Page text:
Bioethics Blogs

Deliberation and Education in Ethics and Ebola

This is the last post in our “Deliberation and Education” series. In each blog post, we have discussed the role that deliberation and education have played in each of the reports issued by the Presidential Commission for the Study of Bioethical Issues (Bioethics Commission). This post will examine deliberation and education in the Bioethics Commission’s brief Ethics and Ebola: Public Health Planning and Response, released in February 2014.

In Ethics and Ebola, the Bioethics Commission turned its attention to the ethical and prudential reasons for U.S. engagement in the global response to the ongoing Ebola epidemic. The Commission recommended policies and practices to support a proactive response to global public health emergencies. In the brief, the Commission considered several lessons that the U.S. response to the epidemic in western Africa has for ethics preparedness and future public health emergencies, related to engagement, infrastructure, communications, and ethics integration.

The Bioethics Commission recognized that democratic deliberation is an important component of public health emergency preparedness because it fosters dialogue with affected communities and promotes flexible decision making. The Commission acknowledged that while the process of democratic deliberation can be challenging during a crisis, when decisions must be made quickly, public engagement is still necessary and possible during a health emergency.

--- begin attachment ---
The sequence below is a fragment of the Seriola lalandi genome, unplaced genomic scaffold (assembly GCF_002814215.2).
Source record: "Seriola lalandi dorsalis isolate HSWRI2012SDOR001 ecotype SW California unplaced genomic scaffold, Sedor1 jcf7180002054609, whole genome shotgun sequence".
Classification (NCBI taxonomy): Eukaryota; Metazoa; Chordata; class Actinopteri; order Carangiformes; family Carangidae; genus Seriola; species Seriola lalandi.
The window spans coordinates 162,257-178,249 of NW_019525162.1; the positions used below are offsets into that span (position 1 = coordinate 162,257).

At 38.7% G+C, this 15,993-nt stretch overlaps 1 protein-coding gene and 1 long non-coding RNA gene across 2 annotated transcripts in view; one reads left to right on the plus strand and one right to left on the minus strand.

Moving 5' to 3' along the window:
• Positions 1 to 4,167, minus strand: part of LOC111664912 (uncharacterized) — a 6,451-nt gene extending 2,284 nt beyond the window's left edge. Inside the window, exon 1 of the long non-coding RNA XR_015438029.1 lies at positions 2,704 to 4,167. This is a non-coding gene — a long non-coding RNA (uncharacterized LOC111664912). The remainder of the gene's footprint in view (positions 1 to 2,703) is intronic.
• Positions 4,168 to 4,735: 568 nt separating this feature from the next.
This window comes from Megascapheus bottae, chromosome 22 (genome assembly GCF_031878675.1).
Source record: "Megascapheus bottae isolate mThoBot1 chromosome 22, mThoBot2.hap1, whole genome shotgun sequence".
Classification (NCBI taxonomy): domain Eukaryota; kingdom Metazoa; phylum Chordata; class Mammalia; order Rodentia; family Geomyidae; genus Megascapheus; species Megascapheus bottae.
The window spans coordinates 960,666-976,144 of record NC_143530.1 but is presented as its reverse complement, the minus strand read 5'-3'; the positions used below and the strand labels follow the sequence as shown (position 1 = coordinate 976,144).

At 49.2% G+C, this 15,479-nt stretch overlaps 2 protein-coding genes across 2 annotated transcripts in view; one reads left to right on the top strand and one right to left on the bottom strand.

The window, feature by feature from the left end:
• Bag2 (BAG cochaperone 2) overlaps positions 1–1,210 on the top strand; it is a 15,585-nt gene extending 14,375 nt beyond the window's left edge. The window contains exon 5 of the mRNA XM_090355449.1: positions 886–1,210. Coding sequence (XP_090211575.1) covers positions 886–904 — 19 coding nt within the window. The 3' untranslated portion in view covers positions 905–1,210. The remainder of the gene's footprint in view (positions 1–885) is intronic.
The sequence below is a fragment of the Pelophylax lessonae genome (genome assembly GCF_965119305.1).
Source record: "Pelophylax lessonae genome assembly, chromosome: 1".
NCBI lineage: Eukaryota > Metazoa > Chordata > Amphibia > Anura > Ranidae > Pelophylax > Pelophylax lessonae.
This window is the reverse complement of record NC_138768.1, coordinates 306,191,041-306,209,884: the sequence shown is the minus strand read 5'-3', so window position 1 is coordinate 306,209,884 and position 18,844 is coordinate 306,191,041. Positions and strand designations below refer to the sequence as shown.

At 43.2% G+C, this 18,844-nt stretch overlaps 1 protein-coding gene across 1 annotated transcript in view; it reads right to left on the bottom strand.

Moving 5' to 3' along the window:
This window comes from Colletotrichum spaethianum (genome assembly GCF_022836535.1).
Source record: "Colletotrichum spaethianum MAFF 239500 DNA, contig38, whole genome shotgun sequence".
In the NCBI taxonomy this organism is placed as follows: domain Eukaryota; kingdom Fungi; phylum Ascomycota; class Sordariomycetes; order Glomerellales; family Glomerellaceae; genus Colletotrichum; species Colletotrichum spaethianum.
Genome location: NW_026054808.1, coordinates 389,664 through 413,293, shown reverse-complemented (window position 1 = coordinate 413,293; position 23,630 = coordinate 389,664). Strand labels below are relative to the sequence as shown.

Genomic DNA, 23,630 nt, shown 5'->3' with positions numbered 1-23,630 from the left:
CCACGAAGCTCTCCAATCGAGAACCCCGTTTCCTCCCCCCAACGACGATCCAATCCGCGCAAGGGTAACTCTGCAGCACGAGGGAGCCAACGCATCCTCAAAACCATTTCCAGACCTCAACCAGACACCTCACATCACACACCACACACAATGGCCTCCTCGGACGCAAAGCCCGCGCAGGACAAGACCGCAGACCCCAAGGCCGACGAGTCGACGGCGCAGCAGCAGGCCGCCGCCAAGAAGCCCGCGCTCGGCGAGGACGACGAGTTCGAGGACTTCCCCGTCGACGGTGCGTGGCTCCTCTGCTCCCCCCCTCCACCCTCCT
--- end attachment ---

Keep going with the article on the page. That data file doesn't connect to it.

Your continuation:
The Bioethics Commission explicitly included education in its third overarching recommendation:

Public officials have a responsibility to support public education and communication regarding the nature and justification of public health responses.

The Bioethics Commission recognized that effective communication can help to educate the public on the nature of the health emergency; provide information on the rationale for policies and programs; and help mitigate the stigma and discrimination associated with many public health emergencies.

The views, opinions and positions expressed by these authors and blogs are theirs and do not necessarily represent that of the Bioethics Research Library and Kennedy Institute of Ethics or Georgetown University.